Fools, you’ve let your city down.

Oakland police and Oakland city officials failed to reach a deal and 80 police officers have been laid off, effective Tuesday.

The two sides could not come to terms on the portion of salary that officers would contribute towards their pensions.

The final offer from the city was that officers pay 4% of their pension this fiscal year and an additional 3% next year. Officers had previously agreed to pay 2% of their pension this year and an additional 3% next year.

In addition, the police union was seeking a three-year guarantee of no layoffs but the city only offered one year.

“Given the City’s financial situation it would have been financially irresponsible for the City to consider any ‘no layoff’ guarantee in excess of one year,” said Oakland City Council President Jane Brunner in a statement.

Officials have made a tremendous mistake by not reaching an agreement. I am not making the argument that police officers deserve a high salary or pension. What I will argue though is that the city needed to figure out a way to maintain public safety.

There are two sides of the issues.

After writing last week about the insanity of laying off police officers in one of the worst crime cities, especially after the recent riots, I received a number of e-mails defending city officials.

The overall theme is the long-term health of both public safety and the entire city.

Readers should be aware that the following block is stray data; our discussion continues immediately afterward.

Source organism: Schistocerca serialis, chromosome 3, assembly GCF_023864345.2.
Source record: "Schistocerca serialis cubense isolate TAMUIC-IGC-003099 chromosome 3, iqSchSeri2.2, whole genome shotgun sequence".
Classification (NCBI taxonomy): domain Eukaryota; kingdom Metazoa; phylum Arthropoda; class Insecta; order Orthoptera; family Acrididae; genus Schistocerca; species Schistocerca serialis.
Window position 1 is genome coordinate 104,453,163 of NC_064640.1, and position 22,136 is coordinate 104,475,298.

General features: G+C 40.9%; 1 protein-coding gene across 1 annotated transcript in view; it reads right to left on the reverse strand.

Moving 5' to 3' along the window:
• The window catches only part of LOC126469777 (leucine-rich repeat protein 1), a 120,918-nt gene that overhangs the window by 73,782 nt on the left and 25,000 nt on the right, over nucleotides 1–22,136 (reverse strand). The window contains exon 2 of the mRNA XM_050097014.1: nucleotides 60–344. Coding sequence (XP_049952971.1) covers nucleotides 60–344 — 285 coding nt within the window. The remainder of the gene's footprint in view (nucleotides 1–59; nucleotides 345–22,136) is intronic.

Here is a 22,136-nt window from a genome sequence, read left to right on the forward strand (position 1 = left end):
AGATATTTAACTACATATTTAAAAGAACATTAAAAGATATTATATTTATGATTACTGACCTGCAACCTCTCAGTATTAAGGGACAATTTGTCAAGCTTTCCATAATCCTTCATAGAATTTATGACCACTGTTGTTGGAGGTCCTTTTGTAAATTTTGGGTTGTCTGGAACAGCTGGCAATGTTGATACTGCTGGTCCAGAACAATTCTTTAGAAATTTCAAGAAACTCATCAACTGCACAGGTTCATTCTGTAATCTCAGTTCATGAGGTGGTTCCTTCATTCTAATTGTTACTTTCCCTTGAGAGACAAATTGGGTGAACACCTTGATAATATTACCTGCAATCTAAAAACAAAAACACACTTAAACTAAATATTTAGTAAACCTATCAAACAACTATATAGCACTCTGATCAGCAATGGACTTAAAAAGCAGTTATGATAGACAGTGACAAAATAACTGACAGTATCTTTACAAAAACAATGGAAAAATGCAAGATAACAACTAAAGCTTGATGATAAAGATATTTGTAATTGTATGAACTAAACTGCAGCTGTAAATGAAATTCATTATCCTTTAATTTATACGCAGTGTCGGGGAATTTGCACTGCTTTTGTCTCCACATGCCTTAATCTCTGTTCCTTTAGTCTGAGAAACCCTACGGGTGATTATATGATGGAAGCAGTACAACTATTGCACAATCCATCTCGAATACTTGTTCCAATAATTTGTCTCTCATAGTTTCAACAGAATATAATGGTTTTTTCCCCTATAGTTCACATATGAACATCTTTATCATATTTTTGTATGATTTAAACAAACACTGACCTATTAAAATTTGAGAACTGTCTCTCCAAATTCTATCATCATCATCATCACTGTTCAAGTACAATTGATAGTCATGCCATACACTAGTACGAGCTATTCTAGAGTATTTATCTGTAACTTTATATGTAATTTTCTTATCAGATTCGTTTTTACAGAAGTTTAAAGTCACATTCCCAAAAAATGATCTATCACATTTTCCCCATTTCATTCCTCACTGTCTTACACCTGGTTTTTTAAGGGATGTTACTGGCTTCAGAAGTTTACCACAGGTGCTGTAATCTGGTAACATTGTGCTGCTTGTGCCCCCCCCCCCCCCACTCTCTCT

As one California elected official put it: “If the police union won’t compromise and reduce their costs, not only will parks, libraries, and public works mainte
nance projects be non-existent in the future, but after they’ve cut all that they will still have to come back and cut police.

“Who wants to live in a ‘safe’ city that has a poor quality of life?  And if they lose their wealthier citizens and retail businesses, then their economic outlook will be bleaker than ever.”

I agree with that take. Pension costs simply can’t continue as they are structured. Yet, it’s no excuse for not finding a way to make it work with those in public safety.

Then there were less sound arguments – one e-mailer who even wrote that police work wasn’t that dangerous. (Uh, excuse me? I don’t care what stats say about construction injuries versus police injuries – any public safety job is extremely dangerous in my book, especially when you consider working in the dangers of Oakland.)

Despite the defense of city officials, I’m not convinced.

Don’t balance a checkbook on the back of public safety.

Admittedly, my opinion is built on emotion – but it’s also built on common sense.

I simply don’t see how a city cannot reach an agreement to at least maintain what they have fighting for public safety. An Alameda County Grand Jury stated that Oakland needed 400 more cops to meet minimum standards (pg. 62-63).

Years of out-of-control spending for many cities have led to this predicament. But again, public safety simply can’t be forfeited.

Both sides need to get back to work and figure out an agreement. Oakland simply cannot afford to lose officers. By not reaching a deal, the city has handcuffed its ability to keep itself safe.

When residents can’t feel safe, what’s the point? The economy suffers; the quality of life suffers.

The results will be devastating for the city of Oakland.

James Spencer can be reached at